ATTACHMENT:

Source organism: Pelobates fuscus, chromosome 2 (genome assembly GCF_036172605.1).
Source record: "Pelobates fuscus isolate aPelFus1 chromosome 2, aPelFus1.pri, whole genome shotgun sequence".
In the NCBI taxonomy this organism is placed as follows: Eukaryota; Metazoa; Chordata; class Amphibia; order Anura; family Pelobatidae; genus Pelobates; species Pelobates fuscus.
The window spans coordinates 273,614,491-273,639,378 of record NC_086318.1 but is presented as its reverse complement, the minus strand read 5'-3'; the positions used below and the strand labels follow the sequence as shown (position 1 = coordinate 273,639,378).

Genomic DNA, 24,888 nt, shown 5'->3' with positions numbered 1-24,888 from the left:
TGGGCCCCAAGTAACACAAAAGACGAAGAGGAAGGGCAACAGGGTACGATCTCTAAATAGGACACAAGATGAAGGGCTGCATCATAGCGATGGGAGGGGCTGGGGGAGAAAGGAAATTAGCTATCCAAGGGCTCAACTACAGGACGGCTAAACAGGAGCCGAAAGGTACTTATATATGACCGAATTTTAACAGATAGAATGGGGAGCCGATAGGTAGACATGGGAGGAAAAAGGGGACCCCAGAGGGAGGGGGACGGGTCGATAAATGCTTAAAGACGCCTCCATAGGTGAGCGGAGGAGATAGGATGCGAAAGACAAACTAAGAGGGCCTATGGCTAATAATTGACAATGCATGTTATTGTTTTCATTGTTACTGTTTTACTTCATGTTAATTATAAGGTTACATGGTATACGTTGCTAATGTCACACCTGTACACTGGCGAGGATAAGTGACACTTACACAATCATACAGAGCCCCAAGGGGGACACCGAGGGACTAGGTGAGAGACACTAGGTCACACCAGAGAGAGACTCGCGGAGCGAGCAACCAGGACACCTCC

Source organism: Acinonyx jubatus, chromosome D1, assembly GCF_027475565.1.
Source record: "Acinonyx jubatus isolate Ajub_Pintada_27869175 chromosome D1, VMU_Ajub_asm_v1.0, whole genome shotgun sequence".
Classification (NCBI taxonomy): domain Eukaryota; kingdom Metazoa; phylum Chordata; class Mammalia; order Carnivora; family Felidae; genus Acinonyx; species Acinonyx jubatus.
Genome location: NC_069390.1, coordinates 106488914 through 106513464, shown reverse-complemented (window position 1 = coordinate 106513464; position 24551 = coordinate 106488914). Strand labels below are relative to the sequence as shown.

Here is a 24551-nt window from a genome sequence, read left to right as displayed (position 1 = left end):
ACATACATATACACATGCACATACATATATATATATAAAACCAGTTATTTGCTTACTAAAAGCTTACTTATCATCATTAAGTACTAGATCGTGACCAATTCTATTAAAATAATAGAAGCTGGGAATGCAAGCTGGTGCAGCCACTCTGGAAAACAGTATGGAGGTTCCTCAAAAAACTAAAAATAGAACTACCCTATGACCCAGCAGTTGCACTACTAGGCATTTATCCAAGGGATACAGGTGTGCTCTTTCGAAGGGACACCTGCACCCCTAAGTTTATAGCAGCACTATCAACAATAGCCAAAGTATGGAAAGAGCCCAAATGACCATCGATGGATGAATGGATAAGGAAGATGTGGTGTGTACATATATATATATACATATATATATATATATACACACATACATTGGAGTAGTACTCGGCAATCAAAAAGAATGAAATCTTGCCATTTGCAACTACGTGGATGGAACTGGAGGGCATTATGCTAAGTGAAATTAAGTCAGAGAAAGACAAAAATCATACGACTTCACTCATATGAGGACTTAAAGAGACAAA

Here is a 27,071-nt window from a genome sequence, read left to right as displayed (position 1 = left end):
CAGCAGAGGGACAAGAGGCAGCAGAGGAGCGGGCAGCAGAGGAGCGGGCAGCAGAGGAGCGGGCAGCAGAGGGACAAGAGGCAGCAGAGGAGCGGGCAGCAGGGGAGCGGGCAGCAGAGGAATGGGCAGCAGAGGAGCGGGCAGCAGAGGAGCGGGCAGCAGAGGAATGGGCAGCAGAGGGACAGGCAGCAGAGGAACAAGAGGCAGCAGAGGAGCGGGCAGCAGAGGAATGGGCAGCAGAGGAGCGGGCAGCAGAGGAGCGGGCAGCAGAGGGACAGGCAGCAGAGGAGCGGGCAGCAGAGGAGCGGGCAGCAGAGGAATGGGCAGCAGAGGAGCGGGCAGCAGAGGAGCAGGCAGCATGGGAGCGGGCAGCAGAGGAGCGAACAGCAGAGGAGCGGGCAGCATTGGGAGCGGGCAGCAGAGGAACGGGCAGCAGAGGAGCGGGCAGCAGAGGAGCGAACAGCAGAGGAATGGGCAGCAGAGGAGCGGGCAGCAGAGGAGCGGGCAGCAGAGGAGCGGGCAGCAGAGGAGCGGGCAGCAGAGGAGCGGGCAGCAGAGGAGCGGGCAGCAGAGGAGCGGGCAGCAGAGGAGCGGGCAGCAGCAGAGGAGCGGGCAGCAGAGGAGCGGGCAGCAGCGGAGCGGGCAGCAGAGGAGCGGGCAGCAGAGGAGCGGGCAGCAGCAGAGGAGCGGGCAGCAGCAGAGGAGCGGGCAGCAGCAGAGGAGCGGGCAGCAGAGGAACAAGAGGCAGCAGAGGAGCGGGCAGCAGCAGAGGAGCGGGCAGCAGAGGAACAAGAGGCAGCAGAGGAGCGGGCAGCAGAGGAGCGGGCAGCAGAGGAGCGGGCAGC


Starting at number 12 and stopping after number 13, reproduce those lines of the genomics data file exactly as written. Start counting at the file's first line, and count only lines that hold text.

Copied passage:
ACATACATATACACATGCACATACATATATATATATAAAACCAGTTATTTGCTTACTAAAAGCTTACTTATCATCATTAAGTACTAGATCGTGACCAATTCTATTAAAATAATAGAAGCTGGGAATGCAAGCTGGTGCAGCCACTCTGGAAAACAGTATGGAGGTTCCTCAAAAAACTAAAAATAGAACTACCCTATGACCCAGCAGTTGCACTACTAGGCATTTATCCAAGGGATACAGGTGTGCTCTTTCGAAGGGACACCTGCACCCCTAAGTTTATAGCAGCACTATCAACAATAGCCAAAGTATGGAAAGAGCCCAAATGACCATCGATGGATGAATGGATAAGGAAGATGTGGTGTGTACATATATATATATACATATATATATATATATACACACATACATTGGAGTAGTACTCGGCAATCAAAAAGAATGAAATCTTGCCATTTGCAACTACGTGGATGGAACTGGAGGGCATTATGCTAAGTGAAATTAAGTCAGAGAAAGACAAAAATCATACGACTTCACTCATATGAGGACTTAAAGAGACAAA

Here is a 27,071-nt window from a genome sequence, read left to right as displayed (position 1 = left end):